Wednesday, April 27, 2016

Cheater Chicken Confit

Oh, spring! It is my favorite season. Yes, by the time it arrives it is already ending, but these weeks of bright, fresh dandelion faces and dewy violets and dawn chorus, the birds awake and singing, the sky already lightening at four? Heaven on earth.

I wish I'd gotten a fairy to photo bomb, for scale.

We have been listening to Purple Rain, which I bought in 1984 after seeing the movie with my (persistently dead) friend Ali. Loss compounds loss, it turns out. Maybe you already knew that.
Plus it is, as you may know, a big foraging season for Birdy and me, which I have written about here and here and here

Birdy asked me to cut her hair, and I was happy to have the excuse to touch and smell her head. "Does it have to take so long?" she said, and I said, "It does."
We’ve been heading out with our bags and books to see what’s coming up, and what’s coming up is loads of stuff! Sweet, slippery violet leaves; pungent, invasive garlic mustard; sour sorrel and bitter dandelion. And something new to us this year. “What are you picking?” a friend asked, when we ran into her on the trail. And I said, “Solomon’s Seal shoots! Or maybe False Solomon’s Seal shoots! We’re not sure which.” She looked alarmed, but both are edible, I swear to God.

Mostly, foraging is an excuse for being outside in the spring air with Birdy, girl of my dreams. Hunting for wild food lends a shape and purpose and treasure-hunt-y feeling to our wandering, and we both love that.
They taste a little like asparagus, which is the forager’s equivalent of saying something tastes like chicken. Everything tastes a little like asparagus, but dressed with, you know, just a little dash of strychnine.

Steamed, with butter and lemon? I mean, seriously. "The more you eat, the less bitter they are!" I said, and then worried briefly that it would be the last thing I ever said, but no. Fully edible!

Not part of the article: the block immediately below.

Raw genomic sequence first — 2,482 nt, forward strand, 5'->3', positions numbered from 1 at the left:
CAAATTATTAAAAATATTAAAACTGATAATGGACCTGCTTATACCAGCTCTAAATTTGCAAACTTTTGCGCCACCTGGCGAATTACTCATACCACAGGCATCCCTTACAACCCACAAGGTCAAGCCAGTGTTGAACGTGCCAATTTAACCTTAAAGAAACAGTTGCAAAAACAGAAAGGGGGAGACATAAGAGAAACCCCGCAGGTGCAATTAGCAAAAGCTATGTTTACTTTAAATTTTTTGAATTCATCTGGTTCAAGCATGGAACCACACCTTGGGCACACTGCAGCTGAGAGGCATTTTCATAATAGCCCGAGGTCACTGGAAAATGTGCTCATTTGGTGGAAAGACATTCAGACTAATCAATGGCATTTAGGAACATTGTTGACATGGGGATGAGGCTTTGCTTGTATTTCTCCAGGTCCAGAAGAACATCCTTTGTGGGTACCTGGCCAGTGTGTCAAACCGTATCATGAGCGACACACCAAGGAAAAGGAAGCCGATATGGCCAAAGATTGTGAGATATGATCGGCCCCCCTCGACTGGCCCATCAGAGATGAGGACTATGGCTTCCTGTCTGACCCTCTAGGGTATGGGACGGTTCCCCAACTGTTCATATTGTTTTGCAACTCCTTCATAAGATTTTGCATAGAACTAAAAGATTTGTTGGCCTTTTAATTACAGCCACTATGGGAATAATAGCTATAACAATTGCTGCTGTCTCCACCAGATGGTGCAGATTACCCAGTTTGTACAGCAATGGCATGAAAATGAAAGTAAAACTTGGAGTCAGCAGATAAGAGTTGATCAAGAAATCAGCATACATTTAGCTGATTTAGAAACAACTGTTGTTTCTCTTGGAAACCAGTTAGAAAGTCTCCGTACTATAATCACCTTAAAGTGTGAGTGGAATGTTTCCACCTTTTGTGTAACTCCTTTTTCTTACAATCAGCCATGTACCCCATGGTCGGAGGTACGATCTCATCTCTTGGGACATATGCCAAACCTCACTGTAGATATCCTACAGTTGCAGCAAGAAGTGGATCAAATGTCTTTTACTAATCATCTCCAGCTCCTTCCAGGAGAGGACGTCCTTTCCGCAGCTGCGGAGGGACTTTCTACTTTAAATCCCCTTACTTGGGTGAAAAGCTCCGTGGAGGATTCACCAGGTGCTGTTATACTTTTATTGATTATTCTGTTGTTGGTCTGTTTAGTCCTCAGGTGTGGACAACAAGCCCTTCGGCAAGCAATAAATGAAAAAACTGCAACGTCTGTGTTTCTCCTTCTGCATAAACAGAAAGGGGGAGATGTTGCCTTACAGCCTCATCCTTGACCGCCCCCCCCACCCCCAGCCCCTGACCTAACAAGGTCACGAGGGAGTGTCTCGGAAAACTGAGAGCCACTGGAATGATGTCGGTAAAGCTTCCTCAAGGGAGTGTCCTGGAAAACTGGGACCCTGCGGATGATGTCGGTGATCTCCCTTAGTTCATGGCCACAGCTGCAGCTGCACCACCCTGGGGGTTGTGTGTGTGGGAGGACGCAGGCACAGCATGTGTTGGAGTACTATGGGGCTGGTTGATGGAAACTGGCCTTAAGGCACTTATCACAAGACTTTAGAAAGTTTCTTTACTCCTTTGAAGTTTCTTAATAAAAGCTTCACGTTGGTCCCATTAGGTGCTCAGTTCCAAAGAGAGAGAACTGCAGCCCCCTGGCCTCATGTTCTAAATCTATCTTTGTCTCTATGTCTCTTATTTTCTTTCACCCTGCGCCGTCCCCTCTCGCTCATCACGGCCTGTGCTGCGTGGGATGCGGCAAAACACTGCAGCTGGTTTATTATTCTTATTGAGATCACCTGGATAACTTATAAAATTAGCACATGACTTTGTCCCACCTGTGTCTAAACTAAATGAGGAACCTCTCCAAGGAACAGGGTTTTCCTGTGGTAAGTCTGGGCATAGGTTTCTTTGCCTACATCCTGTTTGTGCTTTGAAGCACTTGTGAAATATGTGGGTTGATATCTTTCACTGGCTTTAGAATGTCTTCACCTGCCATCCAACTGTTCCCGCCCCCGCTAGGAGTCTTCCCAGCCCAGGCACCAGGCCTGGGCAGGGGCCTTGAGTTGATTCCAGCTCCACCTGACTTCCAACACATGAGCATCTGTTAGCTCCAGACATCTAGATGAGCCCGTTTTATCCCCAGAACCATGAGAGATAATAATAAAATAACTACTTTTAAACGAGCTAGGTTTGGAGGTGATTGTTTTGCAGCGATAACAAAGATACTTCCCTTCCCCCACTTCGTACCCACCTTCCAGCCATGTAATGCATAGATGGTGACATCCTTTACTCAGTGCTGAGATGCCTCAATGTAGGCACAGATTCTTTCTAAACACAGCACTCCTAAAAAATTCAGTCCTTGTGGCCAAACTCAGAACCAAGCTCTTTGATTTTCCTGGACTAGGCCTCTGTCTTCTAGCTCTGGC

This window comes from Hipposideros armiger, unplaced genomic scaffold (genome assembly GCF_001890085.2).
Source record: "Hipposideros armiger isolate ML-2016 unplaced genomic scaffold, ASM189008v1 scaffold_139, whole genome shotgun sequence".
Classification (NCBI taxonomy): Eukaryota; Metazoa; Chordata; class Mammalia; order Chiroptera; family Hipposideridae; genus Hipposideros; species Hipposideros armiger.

Anyhoo, speaking of chicken! I was inspired to confit chicken legs for a number of reasons: 1) We had one in a restaurant, on a kale salad, and it was excellent. 2) It seemed (correctly) like a way to cook chicken where I wouldn’t have to handle it very much while it was raw, which is good because I’d practically sooner cut off my own leg and handle that than spend too long fondling poultry. 3) It seemed (correctly) like a way to cook the legs that would dissolve all the weird things in the legs that I don’t like to eat.  And maybe most significantly, 4) Whole Foods was having one of those crazy madness sales such that a package of 13 chicken legs was just over four dollars. Right?

This came out just like I wanted it to: the chicken is fragrant and salty and luscious, and when you so much as look at it, all the meat falls off the bone in velvety, yielding shreds. It also keeps well and is super-versatile: we ate some plain, some on salad, and some cassouleted. 

Cheater Cassoulet. Criminally insanely good.
Plus, I took the meat off of the bones of about half the legs and stored it in a jar of its own fat in the fridge, whence we unorthodoxly dug it out to fry up with our matzoh brie all week. Yummmm! (The picture of the chicken in the fat in the jar turned out to be really too forensic-specimen-y to post.) I will be making this again and again—at least before the turning on of the oven ends for the season. It is ridiculously easy and so wonderful.

Ben, taking a break from driving and music and xbox and calculus to help build our raised garden bed. "I'm kind of surprised to see you out here!" I said, and he said, "Not as surprised as I am!"

Chicken Confit
Makes 13 chicken legs! (Or some other number.)

This is not a true confit, which usually refers to duck cooked in its own fat but would, in this case, refer to chicken cooked in its own fat. The legs contribute tons of fat while they cook, but you are going to start them off with a hefty pour of olive oil. You will need to begin this recipe at least 24 hours before you want to eat it, but you will mostly be ignoring it during that time.

Edited to add: If you make this with whole leg quarters, the chicken will give up enough fat that you only need 1/2 cup or so of olive oil, just to get it started. You probably don't even need that, to be honest, but that's what I do.

12-14 chicken drumsticks (if you use the whole leg quarters, scale the recipe up or down accordingly)
1 tablespoon kosher salt
Lots of freshly ground black pepper
Other seasoning (see note)
3 bay leaves